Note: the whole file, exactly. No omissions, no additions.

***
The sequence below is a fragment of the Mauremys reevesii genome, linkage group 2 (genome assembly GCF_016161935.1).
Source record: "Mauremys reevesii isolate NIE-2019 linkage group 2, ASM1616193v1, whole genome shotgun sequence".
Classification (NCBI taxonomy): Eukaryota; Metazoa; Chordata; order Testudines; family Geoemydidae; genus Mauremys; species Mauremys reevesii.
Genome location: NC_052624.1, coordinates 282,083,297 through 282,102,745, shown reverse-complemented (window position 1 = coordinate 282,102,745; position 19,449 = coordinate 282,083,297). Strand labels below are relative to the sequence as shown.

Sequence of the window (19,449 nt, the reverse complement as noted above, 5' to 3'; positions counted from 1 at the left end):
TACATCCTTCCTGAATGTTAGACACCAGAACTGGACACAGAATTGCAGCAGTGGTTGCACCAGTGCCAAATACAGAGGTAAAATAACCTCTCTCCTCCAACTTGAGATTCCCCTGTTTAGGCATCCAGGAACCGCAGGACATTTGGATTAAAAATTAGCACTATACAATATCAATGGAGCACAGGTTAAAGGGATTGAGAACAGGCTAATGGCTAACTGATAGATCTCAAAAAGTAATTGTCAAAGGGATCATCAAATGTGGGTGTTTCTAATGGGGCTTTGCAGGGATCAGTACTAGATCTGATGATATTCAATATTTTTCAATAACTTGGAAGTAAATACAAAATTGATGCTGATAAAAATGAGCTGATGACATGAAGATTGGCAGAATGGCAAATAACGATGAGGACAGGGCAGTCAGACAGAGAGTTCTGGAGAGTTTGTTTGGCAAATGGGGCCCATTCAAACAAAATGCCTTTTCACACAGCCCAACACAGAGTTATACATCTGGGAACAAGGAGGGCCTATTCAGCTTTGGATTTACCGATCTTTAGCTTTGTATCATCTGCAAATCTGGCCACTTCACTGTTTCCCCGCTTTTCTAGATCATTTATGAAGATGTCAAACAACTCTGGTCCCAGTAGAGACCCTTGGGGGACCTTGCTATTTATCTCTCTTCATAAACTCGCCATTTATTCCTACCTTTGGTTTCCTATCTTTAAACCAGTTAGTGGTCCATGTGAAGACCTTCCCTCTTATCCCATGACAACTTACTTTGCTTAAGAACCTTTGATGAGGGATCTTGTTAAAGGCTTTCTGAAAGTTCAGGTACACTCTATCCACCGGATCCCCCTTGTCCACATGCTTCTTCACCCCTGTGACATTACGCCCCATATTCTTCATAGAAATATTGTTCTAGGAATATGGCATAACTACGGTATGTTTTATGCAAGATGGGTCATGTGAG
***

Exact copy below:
The sequence below is a fragment of the Mauremys reevesii genome, linkage group 2 (genome assembly GCF_016161935.1).
Source record: "Mauremys reevesii isolate NIE-2019 linkage group 2, ASM1616193v1, whole genome shotgun sequence".
Classification (NCBI taxonomy): Eukaryota; Metazoa; Chordata; order Testudines; family Geoemydidae; genus Mauremys; species Mauremys reevesii.
Genome location: NC_052624.1, coordinates 282,083,297 through 282,102,745, shown reverse-complemented (window position 1 = coordinate 282,102,745; position 19,449 = coordinate 282,083,297). Strand labels below are relative to the sequence as shown.

Sequence of the window (19,449 nt, the reverse complement as noted above, 5' to 3'; positions counted from 1 at the left end):
TACATCCTTCCTGAATGTTAGACACCAGAACTGGACACAGAATTGCAGCAGTGGTTGCACCAGTGCCAAATACAGAGGTAAAATAACCTCTCTCCTCCAACTTGAGATTCCCCTGTTTAGGCATCCAGGAACCGCAGGACATTTGGATTAAAAATTAGCACTATACAATATCAATGGAGCACAGGTTAAAGGGATTGAGAACAGGCTAATGGCTAACTGATAGATCTCAAAAAGTAATTGTCAAAGGGATCATCAAATGTGGGTGTTTCTAATGGGGCTTTGCAGGGATCAGTACTAGATCTGATGATATTCAATATTTTTCAATAACTTGGAAGTAAATACAAAATTGATGCTGATAAAAATGAGCTGATGACATGAAGATTGGCAGAATGGCAAATAACGATGAGGACAGGGCAGTCAGACAGAGAGTTCTGGAGAGTTTGTTTGGCAAATGGGGCCCATTCAAACAAAATGCCTTTTCACACAGCCCAACACAGAGTTATACATCTGGGAACAAGGAGGGCCTATTCAGCTTTGGATTTACCGATCTTTAGCTTTGTATCATCTGCAAATCTGGCCACTTCACTGTTTCCCCGCTTTTCTAGATCATTTATGAAGATGTCAAACAACTCTGGTCCCAGTAGAGACCCTTGGGGGACCTTGCTATTTATCTCTCTTCATAAACTCGCCATTTATTCCTACCTTTGGTTTCCTATCTTTAAACCAGTTAGTGGTCCATGTGAAGACCTTCCCTCTTATCCCATGACAACTTACTTTGCTTAAGAACCTTTGATGAGGGATCTTGTTAAAGGCTTTCTGAAAGTTCAGGTACACTCTATCCACCGGATCCCCCTTGTCCACATGCTTCTTCACCCCTGTGACATTACGCCCCATATTCTTCATAGAAATATTGTTCTAGGAATATGGCATAACTACGGTATGTTTTATGCAAGATGGGTCATGTGAG